The Internal Revenue Service (IRS) has issued Notice 2018-99, Parking Expenses for Qualified Transportation Fringes Under Section 274(a)(4) and 512(a)(7) of the Internal Revenue Code, which provides some clarity to nonprofits for determining the amount of increase to unrelated business taxable income (UBTI) for parking benefits provided to employees. This new UBTI is a result of an addition to the tax code by the Tax Cuts and Jobs Act (TCJA) by inserting code section 512(a)(7), and it is effective for benefits provided beginning January 1, 2018. Both for-profit companies and nonprofit organizations are affected, with the distinction being that parking expenses are a disallowed deduction if not included in employee wages for for-profit entities, while the benefit amount increases UBTI for nonprofits. The term “qualified transportation fringes” is broader than just parking benefits, but the notice is focused on parking benefits specifically. In this article, we will break down the four-step process described in the notice for determining the parking benefit amount, and explain some other details that may help to decrease or avoid taxation in this area.
When a nonprofit pays a third party for an employee parking facility, the increase in UBTI would simply be the amount paid to the third party. The discussion of how to determine the increase in UBTI if the nonprofit owns or leases a parking facility is where it gets very detailed. The notice lays out a four-step process, deemed a “reasonable method” by the IRS, to determine the amount. The implication seems to be that only the four steps are deemed a reasonable method. These four steps provide consideration of who uses the parking areas, what to do with reserved parking areas or spaces, and how to handle different uses at various times during the year. It provides clarity on what is considered a “parking facility” and what type of expenses are considered to be “parking expenses,” along with 10 examples.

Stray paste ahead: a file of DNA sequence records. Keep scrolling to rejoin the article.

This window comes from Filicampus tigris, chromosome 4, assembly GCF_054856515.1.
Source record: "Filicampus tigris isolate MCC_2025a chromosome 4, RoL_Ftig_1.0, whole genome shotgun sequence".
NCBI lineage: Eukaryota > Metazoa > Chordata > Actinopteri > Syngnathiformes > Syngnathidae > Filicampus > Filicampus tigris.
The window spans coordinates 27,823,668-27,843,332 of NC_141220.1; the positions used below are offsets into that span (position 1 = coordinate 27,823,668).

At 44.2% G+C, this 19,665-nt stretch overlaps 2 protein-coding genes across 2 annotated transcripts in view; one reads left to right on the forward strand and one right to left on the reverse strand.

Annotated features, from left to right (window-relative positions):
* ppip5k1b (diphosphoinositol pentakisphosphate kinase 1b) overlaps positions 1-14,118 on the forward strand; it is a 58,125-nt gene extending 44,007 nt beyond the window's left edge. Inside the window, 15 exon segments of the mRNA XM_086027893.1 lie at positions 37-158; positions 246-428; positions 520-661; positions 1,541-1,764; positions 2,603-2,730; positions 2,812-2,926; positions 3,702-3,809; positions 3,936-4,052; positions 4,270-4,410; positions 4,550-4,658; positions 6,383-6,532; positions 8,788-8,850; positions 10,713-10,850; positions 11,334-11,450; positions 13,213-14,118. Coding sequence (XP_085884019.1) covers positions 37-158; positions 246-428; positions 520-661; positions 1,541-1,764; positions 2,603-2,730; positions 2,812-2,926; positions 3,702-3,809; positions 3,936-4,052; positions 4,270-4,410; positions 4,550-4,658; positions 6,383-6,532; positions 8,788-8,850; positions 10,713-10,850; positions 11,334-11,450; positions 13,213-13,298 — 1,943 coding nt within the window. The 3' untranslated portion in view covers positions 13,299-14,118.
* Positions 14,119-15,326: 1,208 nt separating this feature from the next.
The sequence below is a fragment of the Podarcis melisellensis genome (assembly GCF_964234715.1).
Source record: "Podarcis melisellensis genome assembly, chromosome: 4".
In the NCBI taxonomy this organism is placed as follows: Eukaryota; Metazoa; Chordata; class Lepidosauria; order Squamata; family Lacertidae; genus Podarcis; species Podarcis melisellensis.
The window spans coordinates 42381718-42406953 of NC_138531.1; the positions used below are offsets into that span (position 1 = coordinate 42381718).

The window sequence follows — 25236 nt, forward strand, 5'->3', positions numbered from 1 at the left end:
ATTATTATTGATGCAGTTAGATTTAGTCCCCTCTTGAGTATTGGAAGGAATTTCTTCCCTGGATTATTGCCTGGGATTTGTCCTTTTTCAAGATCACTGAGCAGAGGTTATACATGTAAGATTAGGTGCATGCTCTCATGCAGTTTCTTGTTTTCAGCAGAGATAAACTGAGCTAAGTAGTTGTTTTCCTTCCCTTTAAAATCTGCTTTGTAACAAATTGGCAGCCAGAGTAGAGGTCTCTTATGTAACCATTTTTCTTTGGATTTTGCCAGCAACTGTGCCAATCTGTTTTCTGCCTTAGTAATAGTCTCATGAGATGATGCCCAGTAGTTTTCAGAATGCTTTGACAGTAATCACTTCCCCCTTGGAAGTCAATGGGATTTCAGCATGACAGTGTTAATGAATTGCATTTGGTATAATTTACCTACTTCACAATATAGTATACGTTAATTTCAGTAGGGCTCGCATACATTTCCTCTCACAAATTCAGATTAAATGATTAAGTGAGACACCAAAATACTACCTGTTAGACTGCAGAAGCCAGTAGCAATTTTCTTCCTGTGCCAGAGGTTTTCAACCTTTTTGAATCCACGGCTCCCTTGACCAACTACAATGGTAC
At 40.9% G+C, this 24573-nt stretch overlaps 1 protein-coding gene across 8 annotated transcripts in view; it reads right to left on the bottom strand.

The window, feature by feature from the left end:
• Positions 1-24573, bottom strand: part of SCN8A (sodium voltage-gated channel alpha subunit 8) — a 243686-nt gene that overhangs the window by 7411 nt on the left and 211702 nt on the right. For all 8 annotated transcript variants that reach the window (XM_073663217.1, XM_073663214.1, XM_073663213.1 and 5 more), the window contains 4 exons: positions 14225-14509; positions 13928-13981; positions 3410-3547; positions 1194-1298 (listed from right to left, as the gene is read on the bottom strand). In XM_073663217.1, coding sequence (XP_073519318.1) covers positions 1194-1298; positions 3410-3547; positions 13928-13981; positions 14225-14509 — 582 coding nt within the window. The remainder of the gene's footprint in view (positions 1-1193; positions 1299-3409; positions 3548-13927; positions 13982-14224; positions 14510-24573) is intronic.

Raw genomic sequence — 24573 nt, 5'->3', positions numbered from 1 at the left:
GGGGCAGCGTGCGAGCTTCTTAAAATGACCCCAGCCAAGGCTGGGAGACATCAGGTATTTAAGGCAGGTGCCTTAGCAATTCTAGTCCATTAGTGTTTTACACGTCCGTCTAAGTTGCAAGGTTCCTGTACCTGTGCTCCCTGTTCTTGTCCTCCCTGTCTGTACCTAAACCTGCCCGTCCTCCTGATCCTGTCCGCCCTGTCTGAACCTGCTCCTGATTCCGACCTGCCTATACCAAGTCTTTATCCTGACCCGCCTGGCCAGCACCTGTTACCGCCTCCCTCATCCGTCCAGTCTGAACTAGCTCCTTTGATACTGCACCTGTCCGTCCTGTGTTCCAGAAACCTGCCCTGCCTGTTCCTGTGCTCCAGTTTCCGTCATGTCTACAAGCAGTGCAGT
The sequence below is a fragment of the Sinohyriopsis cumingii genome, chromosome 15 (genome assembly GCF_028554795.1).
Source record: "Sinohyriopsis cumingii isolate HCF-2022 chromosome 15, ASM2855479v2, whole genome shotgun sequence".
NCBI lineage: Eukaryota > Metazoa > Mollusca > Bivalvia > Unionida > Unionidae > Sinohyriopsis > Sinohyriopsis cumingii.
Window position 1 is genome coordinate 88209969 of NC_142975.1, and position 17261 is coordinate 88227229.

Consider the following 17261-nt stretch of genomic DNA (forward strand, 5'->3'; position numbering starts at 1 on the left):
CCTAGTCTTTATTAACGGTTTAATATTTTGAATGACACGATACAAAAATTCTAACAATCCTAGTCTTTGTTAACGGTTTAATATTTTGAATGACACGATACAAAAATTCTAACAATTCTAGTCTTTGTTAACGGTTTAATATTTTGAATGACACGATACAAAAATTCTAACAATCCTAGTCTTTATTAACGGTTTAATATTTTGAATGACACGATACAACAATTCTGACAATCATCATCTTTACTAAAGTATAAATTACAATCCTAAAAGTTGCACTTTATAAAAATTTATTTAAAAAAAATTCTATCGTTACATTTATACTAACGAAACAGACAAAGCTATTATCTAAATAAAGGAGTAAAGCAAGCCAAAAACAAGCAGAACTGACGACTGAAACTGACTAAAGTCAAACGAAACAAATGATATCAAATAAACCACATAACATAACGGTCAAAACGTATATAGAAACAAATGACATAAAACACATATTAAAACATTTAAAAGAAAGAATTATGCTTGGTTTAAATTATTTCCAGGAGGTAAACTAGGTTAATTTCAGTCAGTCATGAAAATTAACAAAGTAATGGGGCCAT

Parking benefits can be provided as additional compensation through a reimbursement or in-kind or through a compensation reduction agreement.
What expenses are counted as parking expenses? According to Notice 2018-99, “parking expenses include, but are not limited to, repairs, maintenance, utility costs, insurance, property taxes, interest, snow and ice removal, leaf removal, trash removal, cleaning, landscape costs, parking lot attendant expenses, security, and rent or lease payments or a portion of a rent or lease payment (if not broken out separately).” Depreciation is NOT included.
The notice provides that “…a parking facility includes indoor and outdoor garages and other structures, as well as parking lots and other areas, where employees may park on or near the business premises of the employer or on or near a location from which the employee commutes to work.” It does not include parking on property used by an employee for residential purposes (i.e. when a school provides housing on campus that includes parking).